Audio Currently Unavailable

Sermon for the 6th Sunday of Easter

Home. Home is where the heart is, they say. Home is where you hang your hat. Or, as Robert Frost wrote:

"Home is the place where when you have to go there they have to take you in."

When I was a child, our family made a bi-annual, hot-August trip in the Studebaker from the West Coast to southwestern Wisconsin and back. We often sang together in the car. One of my favorite songs included this refrain:

"Wherever I may roam/O'er land or sea or foam You can always hear me singing this song, Show me the way to go home. Show me the way to go home."

This is the song of every human heart. The song sung by the lonely and the forgotten who long for a place of warmth and welcome; it is the song of the refugee and the exile who hope for a place to rest their heads and raise their young in safety. This is the song of those trampled by poverty and war who cry out for a place where justice and peace are at home, and the song of the rejected and the abused among us for whom "home" has become a place of harm.

This is your song and mine, whenever we are filled with doubt or tempted by despair. Whenever we have wandered far afield and fear we've lost our way, you can always hear us singing this song, "Show me the way to go home." During our first three years of marriage, my husband and I lived in six different places. We unpacked our books onto six different sets of shelves, spread our quilt on six different beds, and hung our hats behind six different doors.

Yet for all the packing and unpacking, all the changes of address, we shared but one home, the home built upon our promise to be faithful to one another, a home made in the heart of the other. No longer was "home" a place, but a person and a promise.

Human promises, as you well know, are imperfect. They are smeared by sin and bleared with struggle. They often are broken and mercifully mended, but do not always endure. Yet, in an imperfect way, they speak to us of the great and perfect promise of Jesus, the promise we hear so clearly in John's Gospel today:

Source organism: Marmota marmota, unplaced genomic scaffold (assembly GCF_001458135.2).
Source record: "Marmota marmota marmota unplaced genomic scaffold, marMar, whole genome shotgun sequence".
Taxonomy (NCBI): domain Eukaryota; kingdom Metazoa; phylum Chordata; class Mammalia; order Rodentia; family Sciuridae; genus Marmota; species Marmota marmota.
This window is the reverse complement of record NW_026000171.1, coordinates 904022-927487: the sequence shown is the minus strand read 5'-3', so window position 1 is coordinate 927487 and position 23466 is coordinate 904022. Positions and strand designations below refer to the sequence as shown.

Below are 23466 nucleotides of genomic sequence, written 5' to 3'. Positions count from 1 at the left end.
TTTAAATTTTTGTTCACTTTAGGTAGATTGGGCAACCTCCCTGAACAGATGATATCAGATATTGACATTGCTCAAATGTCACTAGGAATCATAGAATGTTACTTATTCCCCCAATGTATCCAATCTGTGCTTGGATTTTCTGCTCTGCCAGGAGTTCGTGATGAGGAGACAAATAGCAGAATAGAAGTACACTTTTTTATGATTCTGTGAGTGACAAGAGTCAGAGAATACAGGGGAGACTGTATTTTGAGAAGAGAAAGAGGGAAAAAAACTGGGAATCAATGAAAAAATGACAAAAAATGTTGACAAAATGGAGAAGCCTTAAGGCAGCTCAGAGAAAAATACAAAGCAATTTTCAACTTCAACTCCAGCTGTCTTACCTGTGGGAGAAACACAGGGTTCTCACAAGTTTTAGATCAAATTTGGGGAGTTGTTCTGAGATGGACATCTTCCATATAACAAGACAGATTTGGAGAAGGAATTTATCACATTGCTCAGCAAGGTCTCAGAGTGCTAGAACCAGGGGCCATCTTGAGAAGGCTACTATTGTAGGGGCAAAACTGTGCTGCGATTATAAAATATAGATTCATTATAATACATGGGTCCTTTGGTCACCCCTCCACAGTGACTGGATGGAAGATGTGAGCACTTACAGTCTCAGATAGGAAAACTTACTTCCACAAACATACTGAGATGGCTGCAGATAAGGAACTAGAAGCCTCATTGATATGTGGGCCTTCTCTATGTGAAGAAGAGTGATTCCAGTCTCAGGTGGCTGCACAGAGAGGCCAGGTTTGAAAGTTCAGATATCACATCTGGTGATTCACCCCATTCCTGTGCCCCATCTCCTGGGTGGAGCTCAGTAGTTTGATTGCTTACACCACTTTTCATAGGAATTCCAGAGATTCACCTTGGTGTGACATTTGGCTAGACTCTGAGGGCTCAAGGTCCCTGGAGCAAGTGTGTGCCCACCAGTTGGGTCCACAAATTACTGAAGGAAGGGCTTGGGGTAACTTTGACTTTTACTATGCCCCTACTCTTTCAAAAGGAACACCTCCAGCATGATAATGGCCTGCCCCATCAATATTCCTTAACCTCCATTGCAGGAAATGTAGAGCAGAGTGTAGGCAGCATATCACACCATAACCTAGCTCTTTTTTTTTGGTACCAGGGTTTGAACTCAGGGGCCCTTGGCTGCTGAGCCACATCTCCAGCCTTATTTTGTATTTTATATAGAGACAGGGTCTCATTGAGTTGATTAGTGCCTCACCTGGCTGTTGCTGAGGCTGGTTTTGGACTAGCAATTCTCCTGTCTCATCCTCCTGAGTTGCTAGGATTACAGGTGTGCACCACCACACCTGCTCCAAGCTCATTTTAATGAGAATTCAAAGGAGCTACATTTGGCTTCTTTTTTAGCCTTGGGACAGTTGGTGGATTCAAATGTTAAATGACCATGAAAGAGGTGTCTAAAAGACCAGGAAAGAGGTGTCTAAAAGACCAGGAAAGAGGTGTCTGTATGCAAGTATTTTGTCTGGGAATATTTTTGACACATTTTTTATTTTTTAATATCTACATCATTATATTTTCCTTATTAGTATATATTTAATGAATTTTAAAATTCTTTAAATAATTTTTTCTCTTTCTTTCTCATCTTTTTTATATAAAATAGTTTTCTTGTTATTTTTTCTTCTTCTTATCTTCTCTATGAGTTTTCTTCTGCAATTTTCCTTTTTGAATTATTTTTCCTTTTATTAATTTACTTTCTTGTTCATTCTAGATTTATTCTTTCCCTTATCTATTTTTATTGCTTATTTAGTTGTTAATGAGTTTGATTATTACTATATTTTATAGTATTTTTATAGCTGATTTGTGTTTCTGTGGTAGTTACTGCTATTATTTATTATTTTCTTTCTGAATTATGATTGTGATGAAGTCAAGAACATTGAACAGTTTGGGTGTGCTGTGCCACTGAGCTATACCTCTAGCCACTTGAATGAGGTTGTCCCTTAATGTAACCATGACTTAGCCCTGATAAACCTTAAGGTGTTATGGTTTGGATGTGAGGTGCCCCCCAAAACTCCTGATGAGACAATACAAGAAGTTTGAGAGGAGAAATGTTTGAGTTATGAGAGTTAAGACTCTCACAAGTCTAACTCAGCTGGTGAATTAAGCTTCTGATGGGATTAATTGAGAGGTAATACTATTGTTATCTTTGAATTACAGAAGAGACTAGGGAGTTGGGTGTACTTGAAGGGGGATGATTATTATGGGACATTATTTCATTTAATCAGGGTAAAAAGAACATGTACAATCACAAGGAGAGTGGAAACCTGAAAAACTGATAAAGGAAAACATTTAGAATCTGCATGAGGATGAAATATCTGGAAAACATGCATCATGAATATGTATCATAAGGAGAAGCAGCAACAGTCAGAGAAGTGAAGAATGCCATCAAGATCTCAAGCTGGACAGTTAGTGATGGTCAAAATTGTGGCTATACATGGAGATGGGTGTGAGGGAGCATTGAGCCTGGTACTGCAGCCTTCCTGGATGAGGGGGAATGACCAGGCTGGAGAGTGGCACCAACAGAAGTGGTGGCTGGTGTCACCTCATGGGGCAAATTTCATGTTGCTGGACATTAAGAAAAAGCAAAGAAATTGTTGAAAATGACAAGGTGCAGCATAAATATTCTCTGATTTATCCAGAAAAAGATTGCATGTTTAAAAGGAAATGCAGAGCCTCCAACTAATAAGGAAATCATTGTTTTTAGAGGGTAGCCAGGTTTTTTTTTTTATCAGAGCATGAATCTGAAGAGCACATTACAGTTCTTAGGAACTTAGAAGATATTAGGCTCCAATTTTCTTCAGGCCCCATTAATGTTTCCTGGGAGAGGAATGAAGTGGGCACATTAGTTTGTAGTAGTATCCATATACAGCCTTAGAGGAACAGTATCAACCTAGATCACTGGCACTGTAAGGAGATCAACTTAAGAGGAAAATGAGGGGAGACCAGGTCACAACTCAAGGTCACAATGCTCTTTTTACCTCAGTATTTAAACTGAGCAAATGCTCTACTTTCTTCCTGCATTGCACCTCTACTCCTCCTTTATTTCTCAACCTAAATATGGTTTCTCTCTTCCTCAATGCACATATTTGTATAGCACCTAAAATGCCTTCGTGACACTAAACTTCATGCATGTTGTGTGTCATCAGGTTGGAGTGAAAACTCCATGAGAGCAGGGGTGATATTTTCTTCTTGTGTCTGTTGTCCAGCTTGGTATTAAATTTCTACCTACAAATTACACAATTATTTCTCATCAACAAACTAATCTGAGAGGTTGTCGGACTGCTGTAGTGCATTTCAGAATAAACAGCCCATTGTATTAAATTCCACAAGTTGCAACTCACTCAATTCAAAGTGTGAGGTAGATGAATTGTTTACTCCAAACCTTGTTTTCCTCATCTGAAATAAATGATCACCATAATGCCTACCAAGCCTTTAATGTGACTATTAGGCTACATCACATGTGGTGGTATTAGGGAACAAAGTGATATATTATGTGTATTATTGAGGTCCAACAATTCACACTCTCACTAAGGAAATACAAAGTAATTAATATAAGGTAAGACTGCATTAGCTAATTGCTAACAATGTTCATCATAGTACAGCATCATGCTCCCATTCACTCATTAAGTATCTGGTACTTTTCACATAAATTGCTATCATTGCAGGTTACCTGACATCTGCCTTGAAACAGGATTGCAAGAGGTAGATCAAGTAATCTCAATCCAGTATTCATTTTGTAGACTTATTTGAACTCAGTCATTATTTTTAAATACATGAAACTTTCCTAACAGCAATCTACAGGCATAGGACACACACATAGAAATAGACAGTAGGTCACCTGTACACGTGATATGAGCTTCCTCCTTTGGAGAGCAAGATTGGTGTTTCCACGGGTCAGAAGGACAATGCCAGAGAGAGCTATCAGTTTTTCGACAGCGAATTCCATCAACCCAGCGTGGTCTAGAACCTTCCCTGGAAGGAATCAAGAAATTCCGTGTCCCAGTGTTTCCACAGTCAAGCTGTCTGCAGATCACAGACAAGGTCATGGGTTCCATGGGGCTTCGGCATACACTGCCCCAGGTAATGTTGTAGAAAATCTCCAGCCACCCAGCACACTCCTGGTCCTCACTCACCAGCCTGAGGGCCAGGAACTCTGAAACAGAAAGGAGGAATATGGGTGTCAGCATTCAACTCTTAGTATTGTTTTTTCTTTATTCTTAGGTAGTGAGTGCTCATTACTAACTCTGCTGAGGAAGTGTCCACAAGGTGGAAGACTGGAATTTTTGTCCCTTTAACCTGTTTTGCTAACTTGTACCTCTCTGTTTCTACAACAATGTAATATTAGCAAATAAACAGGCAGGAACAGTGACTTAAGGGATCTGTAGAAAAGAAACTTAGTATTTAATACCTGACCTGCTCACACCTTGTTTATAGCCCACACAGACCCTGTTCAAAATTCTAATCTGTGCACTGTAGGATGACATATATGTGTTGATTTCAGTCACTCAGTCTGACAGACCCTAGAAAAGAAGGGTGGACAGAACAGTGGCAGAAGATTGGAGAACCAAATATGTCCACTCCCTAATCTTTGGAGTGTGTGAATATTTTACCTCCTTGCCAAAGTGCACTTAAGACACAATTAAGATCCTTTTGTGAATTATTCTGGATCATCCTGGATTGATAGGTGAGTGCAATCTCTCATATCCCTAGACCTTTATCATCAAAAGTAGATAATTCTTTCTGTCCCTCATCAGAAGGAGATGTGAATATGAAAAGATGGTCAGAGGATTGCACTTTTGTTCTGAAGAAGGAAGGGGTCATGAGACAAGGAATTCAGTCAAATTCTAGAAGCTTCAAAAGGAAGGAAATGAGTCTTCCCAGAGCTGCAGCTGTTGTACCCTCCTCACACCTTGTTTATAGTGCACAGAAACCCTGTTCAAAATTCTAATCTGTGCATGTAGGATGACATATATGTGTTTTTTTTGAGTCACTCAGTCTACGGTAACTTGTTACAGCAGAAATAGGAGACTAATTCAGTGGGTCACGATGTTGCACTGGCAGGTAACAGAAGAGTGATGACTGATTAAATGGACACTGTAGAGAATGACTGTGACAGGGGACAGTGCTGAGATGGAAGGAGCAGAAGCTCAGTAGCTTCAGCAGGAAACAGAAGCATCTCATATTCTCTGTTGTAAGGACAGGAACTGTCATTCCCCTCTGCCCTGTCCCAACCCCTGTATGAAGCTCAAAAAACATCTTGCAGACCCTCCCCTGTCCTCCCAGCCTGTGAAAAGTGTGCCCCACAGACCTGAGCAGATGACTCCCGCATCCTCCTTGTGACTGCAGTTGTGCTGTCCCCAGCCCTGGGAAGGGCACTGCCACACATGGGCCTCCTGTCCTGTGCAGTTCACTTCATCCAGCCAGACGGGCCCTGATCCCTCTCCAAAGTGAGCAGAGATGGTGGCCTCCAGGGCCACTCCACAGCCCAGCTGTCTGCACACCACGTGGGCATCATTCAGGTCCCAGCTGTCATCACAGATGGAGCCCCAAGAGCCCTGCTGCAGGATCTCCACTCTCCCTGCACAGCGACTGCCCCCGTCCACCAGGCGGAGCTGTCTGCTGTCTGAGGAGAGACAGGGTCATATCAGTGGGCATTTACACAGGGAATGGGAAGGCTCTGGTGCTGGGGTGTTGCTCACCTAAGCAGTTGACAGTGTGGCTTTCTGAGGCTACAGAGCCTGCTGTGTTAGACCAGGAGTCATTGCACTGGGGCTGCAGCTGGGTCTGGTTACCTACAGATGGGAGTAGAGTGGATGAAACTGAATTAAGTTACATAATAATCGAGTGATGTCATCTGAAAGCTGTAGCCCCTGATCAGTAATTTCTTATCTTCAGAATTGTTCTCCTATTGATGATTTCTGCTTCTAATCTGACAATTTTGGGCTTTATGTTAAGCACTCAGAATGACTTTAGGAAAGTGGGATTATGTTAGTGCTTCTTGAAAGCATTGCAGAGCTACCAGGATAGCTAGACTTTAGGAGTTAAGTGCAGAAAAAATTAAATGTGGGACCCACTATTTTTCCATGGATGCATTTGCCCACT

"As the Father has loved me, so I have loved you. Abide in my love."

Do you hear the promise? "I love you." Now. Already. Before you can respond, "I love you." First, Christ loves us. First, he promises never to abandon us, but always to abide with us. Only then does he invite us to love him, to abide in him, to dwell in his unending love, and to make his promise our only home.

Do you hear the invitation? The love of God is deep enough and wide enough to welcome you and all who are longing for home. Oh, but this can be hard for us to believe. Greg, a single man, had his whole life turned upside down and inside out when he became the foster father of two young boys, brothers whose own household had become chaotic and deadly. Greg took them into his heart and into his home and made a place for them. They thrived, drinking in the love for which they had long thirsted. In time, they learned to trust Greg's promise that they would not be abandoned again and they relaxed into the peace of a safe and stable place to live.

Then their lives were thrown into turmoil when Greg was approached about taking in a third foster child. He talked with the boys about the prospect. The little one just smiled; all he could imagine was another playmate in the house. But the older one had many questions. Where would the new kid sleep? Which chair would be his at the table? Where would they put his stuff?

Even though Greg had a good answer to each question, he could tell it wasn't enough to calm the fears in this usually brav little boy. "What are you afraid of?" Greg asked. The little boy cried, "You only have two hands!"

True, he had a place in Greg's home and Greg's heart, but he could count. Greg had two hands and two little boys to care for. If a new kid came, would he, the bigger and more responsible one, be asked to let go of the hand that guided and protected him and connected him to Greg?

Like this little boy we often think of love as a limited commodity that needs to be doled out carefully. We imagine that God's embrace is not large enough to receive everyone who needs a home, and we fear that we will lose our own cherished place in God's heart if too many others come looking for a home. Take heart, you whose lives are in turmoil and transition; You who live amid the shards of broken promises; you who long for a place of safety, a place to belong; you who have wandered far from home and fear you have lost your way: Take heart!

Christ Jesus has come to make a home within you. He has come to dwell among us and to be present for us in the gifts of his Holy word, in bread broken and wine poured in his name,and in the community of pilgrims who walk by faith, whose home is not a place but a person and a promise.

To be at home in Christ is to abide in his love. We are grafted on to the vine, who is Christ and his love courses through our lives like the sap of the vine runs through the branches. We are able to love one another not with our own meager love but with the very love of Christ running through us. Jesus says, "Love one another as I have loved you. You can have no greater love than this, that you lay down your life for a friend."

Love and suffering walk hand-in-hand across the human heart. Joy and pain cannot be separated from one another when we abide in Christ, the crucified and risen One.